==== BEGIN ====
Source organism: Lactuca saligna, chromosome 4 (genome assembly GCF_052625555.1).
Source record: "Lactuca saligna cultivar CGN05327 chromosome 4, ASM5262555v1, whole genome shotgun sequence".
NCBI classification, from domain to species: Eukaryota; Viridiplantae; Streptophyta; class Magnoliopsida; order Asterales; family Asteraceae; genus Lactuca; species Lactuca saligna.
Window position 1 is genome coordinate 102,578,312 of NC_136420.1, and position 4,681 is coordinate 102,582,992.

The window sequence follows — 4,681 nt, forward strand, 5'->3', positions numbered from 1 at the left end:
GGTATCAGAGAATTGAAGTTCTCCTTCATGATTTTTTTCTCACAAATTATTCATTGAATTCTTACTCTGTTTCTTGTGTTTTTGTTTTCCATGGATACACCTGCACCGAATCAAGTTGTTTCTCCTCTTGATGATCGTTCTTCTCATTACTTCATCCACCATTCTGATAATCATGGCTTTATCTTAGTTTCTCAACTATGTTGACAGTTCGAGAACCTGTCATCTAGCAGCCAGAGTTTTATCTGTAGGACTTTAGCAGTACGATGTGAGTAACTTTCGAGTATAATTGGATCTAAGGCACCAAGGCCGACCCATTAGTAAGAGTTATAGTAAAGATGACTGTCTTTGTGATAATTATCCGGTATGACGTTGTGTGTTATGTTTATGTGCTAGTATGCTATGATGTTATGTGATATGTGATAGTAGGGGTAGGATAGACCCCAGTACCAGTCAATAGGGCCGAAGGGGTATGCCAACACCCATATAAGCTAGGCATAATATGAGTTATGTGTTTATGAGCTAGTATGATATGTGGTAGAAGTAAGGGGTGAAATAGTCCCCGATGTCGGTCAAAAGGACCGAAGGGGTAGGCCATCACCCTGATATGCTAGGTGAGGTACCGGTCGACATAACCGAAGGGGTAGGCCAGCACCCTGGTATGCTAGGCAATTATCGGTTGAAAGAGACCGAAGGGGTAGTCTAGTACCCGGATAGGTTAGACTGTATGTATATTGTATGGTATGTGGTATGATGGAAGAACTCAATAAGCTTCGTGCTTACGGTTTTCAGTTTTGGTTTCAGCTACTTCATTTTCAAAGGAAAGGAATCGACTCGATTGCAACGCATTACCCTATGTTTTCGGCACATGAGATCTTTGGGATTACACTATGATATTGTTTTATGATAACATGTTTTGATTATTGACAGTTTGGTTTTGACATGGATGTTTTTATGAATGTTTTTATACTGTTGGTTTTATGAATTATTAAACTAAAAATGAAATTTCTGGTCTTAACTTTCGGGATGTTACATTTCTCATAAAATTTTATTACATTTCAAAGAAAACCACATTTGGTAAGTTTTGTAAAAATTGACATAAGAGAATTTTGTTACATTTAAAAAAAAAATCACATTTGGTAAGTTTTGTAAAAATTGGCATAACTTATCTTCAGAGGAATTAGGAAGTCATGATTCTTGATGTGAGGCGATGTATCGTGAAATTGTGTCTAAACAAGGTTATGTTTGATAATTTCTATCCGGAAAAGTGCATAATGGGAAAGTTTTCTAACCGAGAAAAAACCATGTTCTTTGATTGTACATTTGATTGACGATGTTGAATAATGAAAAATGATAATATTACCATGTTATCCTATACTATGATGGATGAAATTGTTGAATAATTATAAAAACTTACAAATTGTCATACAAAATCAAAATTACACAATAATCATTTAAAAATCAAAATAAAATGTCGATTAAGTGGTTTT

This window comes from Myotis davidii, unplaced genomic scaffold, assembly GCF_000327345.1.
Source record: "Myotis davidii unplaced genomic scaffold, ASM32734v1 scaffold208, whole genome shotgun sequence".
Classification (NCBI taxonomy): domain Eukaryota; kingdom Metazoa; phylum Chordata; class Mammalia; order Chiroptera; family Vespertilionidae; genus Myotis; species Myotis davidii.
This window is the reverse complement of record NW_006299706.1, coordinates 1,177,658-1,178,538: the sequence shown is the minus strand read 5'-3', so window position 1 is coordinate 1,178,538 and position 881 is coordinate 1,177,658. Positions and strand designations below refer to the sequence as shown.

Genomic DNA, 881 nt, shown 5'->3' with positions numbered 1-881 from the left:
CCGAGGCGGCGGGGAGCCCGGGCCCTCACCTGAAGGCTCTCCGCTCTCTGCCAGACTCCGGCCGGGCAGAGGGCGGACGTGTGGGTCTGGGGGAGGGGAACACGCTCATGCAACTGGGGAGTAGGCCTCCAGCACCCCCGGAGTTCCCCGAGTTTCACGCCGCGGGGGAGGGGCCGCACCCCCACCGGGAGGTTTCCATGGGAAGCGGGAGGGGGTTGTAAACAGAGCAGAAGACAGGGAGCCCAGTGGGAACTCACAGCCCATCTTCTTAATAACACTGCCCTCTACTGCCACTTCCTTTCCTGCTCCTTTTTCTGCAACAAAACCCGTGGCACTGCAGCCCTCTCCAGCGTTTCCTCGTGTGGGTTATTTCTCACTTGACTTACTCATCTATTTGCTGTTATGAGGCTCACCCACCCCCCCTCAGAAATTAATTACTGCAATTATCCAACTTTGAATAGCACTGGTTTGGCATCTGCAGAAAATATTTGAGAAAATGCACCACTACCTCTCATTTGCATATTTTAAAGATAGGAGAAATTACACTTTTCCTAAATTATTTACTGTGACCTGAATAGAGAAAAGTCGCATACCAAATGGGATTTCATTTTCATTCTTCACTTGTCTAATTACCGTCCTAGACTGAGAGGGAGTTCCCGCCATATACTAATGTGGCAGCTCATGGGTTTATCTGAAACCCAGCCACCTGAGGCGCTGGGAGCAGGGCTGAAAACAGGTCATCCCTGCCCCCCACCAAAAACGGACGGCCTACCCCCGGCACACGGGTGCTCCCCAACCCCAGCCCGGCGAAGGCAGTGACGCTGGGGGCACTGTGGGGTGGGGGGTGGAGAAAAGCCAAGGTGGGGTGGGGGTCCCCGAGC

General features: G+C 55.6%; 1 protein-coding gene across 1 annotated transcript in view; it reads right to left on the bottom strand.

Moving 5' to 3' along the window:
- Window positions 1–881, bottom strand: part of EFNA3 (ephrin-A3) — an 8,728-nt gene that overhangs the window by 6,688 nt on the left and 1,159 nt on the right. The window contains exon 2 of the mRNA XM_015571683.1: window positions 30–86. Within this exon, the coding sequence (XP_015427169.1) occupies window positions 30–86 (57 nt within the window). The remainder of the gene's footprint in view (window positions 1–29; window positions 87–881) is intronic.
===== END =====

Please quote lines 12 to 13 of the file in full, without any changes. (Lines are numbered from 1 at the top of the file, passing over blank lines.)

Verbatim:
CCGAGGCGGCGGGGAGCCCGGGCCCTCACCTGAAGGCTCTCCGCTCTCTGCCAGACTCCGGCCGGGCAGAGGGCGGACGTGTGGGTCTGGGGGAGGGGAACACGCTCATGCAACTGGGGAGTAGGCCTCCAGCACCCCCGGAGTTCCCCGAGTTTCACGCCGCGGGGGAGGGGCCGCACCCCCACCGGGAGGTTTCCATGGGAAGCGGGAGGGGGTTGTAAACAGAGCAGAAGACAGGGAGCCCAGTGGGAACTCACAGCCCATCTTCTTAATAACACTGCCCTCTACTGCCACTTCCTTTCCTGCTCCTTTTTCTGCAACAAAACCCGTGGCACTGCAGCCCTCTCCAGCGTTTCCTCGTGTGGGTTATTTCTCACTTGACTTACTCATCTATTTGCTGTTATGAGGCTCACCCACCCCCCCTCAGAAATTAATTACTGCAATTATCCAACTTTGAATAGCACTGGTTTGGCATCTGCAGAAAATATTTGAGAAAATGCACCACTACCTCTCATTTGCATATTTTAAAGATAGGAGAAATTACACTTTTCCTAAATTATTTACTGTGACCTGAATAGAGAAAAGTCGCATACCAAATGGGATTTCATTTTCATTCTTCACTTGTCTAATTACCGTCCTAGACTGAGAGGGAGTTCCCGCCATATACTAATGTGGCAGCTCATGGGTTTATCTGAAACCCAGCCACCTGAGGCGCTGGGAGCAGGGCTGAAAACAGGTCATCCCTGCCCCCCACCAAAAACGGACGGCCTACCCCCGGCACACGGGTGCTCCCCAACCCCAGCCCGGCGAAGGCAGTGACGCTGGGGGCACTGTGGGGTGGGGGGTGGAGAAAAGCCAAGGTGGGGTGGGGGTCCCCGAGC

General features: G+C 55.6%; 1 protein-coding gene across 1 annotated transcript in view; it reads right to left on the bottom strand.